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Linux Cluster

    Basic Rules

      • Use of these systems is subject to the same rules and regulations governing all computer use at UCL.
      • Use your own account and no-one else's - conversely, don't give anyone else your username and password.
      • Don't eat in the cluster room. There are other places to eat, please use them instead.
      • Don't unplug anything that's already plugged in, don't turn any PCs off. These workstations can sometimes be running other people's compute jobs behind the scenes, and turning them off can cause lost work and data. Unplugging a monitor can be annoying for a subsequent user or class.
      • Don't save data on these systems. Well, you can if you want, but there's no guarantee it'll be there when you return. This holds particularly true for the Windows virtual machines. If you want to save something, put it in your home directory if it's small, or your DATA directory if it's large, or on your ISD N: drive if you want to access it from Desktop@UCL systems in the future.
      • Leave the room as tidy as you'd want to find it.

      Getting Started

      About The Teaching Cluster

      The Unix Teaching Cluster in Pearson 110a comprises 23 PCs running Red Hat Enterprise Linux 7. These have an Intel Xeon E5-1620 v2 processor (four cores, 3.7GHz), 32GB RAM and an NVidia GeForce GT 730 (2GB RAM, 384 CUDA cores at 900MHz). They run current versions of Matlab, Envi/IDL, Intel Compilers, and Anaconda Python, tailored for Geography use. They also have a Windows 7 virtual machine, again tailored for Geography use.

      Accessing the Cluster

      The systems are generally available from 9am-5pm, but the room is booked during term time for lectures. The current bookings can be seen at:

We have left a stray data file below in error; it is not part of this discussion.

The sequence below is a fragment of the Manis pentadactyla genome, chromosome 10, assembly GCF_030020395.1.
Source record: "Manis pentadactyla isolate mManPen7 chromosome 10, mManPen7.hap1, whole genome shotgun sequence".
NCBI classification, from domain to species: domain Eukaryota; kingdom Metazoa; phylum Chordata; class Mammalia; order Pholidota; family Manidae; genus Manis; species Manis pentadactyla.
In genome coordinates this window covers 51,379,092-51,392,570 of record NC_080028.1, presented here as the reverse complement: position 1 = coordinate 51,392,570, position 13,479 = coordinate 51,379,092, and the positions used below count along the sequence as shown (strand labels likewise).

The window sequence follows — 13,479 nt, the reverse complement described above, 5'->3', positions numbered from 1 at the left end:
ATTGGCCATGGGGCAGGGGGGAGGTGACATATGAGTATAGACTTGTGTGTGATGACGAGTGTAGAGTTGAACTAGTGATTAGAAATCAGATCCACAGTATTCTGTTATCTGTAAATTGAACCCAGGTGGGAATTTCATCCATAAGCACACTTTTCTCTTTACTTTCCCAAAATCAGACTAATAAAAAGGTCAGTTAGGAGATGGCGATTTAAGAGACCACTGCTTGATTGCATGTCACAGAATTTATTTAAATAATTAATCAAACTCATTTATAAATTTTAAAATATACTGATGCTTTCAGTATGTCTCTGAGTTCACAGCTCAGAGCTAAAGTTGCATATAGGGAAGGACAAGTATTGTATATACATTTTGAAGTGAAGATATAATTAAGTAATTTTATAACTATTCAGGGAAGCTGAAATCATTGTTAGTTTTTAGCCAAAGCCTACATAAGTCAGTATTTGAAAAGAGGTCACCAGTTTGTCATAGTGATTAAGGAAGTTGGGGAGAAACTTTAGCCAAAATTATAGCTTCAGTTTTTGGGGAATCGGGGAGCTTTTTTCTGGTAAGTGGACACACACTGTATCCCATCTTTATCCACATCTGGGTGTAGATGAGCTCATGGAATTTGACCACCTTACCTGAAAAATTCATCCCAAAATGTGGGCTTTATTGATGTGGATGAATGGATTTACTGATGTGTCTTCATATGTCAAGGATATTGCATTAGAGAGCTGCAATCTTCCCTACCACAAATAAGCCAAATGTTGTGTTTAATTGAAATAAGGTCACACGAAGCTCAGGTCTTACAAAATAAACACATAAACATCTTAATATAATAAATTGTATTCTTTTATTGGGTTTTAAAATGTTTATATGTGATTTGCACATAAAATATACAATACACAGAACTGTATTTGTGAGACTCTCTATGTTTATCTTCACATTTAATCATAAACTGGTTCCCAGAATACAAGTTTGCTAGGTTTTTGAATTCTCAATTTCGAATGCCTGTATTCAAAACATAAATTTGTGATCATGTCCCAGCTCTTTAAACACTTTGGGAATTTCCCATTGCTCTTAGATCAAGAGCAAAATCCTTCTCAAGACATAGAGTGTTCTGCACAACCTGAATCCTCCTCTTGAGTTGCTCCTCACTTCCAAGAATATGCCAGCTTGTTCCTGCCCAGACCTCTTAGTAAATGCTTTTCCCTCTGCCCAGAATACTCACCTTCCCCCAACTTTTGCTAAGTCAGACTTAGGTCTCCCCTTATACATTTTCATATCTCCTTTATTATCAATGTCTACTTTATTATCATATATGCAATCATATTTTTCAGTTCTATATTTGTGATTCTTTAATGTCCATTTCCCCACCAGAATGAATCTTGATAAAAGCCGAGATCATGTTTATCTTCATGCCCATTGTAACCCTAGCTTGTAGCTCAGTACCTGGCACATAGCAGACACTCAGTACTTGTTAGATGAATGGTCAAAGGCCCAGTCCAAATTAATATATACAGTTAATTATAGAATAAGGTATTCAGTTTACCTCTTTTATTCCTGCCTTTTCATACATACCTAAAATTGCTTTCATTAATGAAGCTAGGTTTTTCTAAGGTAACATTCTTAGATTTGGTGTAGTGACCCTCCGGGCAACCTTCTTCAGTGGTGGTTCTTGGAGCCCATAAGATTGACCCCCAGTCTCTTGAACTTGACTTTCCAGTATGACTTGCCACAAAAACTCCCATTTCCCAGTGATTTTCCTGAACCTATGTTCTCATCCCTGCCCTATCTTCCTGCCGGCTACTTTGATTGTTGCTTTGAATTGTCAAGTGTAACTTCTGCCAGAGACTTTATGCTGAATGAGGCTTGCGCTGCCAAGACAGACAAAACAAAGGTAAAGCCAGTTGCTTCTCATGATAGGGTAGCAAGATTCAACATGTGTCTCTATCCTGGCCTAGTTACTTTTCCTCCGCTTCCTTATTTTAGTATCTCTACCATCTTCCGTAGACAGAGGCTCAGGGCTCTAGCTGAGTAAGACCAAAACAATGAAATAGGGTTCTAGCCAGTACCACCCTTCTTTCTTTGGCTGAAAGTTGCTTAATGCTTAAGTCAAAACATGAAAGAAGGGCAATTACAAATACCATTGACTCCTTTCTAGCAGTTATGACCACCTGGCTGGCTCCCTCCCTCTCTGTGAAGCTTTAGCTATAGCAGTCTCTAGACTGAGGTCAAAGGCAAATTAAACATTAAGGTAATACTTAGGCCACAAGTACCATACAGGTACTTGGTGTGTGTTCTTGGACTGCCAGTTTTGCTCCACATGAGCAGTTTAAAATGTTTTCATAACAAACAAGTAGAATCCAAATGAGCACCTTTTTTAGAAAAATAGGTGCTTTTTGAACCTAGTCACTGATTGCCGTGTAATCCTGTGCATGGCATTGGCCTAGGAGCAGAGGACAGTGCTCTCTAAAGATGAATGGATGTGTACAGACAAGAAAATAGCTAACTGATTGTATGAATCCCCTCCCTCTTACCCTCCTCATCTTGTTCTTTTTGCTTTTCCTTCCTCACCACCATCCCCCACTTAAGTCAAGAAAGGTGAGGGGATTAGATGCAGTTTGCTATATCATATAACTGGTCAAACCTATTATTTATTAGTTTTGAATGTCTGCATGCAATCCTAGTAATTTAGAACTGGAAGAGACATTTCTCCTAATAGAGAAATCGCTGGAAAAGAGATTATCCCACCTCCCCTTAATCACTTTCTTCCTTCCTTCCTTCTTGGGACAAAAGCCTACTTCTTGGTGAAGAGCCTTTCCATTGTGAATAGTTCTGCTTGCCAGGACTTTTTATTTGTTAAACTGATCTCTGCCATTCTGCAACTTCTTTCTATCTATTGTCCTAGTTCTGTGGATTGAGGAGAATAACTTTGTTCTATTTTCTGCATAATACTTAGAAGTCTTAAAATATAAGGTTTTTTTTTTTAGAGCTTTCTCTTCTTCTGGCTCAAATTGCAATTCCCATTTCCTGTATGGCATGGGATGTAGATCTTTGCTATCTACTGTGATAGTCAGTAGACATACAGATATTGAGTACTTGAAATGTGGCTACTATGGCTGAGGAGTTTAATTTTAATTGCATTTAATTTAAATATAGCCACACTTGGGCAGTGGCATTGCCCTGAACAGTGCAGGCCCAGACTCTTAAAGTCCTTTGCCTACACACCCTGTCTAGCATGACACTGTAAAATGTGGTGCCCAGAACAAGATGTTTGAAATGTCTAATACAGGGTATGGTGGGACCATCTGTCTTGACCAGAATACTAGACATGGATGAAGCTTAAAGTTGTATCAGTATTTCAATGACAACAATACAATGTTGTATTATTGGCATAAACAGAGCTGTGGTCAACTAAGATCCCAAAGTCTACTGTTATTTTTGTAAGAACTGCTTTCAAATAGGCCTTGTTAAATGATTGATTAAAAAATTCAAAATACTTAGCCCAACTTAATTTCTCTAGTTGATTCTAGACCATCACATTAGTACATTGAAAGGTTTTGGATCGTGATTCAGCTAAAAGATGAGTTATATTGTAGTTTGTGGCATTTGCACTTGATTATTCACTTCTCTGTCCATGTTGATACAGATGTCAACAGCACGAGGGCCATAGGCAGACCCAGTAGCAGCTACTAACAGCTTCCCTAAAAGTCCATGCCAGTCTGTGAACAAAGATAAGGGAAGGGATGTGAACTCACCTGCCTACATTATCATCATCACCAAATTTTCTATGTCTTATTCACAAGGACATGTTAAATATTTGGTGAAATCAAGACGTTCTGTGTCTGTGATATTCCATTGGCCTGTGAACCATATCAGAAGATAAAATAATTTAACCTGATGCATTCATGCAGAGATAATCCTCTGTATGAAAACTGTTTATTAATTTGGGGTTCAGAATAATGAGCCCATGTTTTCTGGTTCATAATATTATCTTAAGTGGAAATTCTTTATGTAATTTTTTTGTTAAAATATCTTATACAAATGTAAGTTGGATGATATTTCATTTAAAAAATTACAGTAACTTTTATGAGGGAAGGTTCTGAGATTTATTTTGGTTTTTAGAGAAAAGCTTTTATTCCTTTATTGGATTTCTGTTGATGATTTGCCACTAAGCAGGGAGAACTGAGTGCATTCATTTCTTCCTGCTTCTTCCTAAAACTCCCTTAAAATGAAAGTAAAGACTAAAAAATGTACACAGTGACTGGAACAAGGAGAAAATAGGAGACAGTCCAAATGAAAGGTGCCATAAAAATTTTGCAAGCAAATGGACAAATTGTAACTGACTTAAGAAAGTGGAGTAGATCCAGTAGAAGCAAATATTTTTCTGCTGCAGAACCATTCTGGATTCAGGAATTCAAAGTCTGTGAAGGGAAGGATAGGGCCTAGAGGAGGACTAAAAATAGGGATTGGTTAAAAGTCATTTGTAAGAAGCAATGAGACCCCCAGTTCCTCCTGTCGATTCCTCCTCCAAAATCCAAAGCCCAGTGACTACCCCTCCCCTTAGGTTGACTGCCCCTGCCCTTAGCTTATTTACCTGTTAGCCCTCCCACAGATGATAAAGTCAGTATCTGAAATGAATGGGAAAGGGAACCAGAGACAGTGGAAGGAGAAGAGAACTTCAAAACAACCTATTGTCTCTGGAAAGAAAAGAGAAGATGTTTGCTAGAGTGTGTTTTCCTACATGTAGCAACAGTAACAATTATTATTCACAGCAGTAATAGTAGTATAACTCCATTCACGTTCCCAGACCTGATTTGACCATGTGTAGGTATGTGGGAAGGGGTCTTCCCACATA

Logging In

      You should already have been supplied with a Geography username and password. The username will be the same as your UCL one (zcfa..., ucfa... or similar), but the password is generated locally and only works for Geography systems.

      Opening and Using a Terminal

      Much of your work will be conducted (or at least started) in a terminal session. This might also be referred to as "in a shell", "in bash", "in a terminal", or "on the command line". There should be an icon on your desktop to start a terminal session. It'll have the label "Terminal".

      To run a command in a terminal, type the text and hit the return/enter key. Just note that these commands are all case sensitive, and if there's a space in an example, you probably really do need to use a space.

      Logging Out

      The workstations in 110a will not log you out after a period of time, so you need to make sure you log out manually. Not doing so leaves you open to data loss or impersonation.

      Log out by selecting the "Log Out" option from the "System" menu in the top left of the screen.

      If you're still running programs then the system might object and let you know what needs to be closed before you exit. It's best to use the correct method for closing these or you might end up losing unsaved data.

      Turning The PC Off

      Please don't. These machines are often used remotely, so turning them off can really disrupt other people's work. Thanks for thinking green though!

      Accessing Data

      Home Directory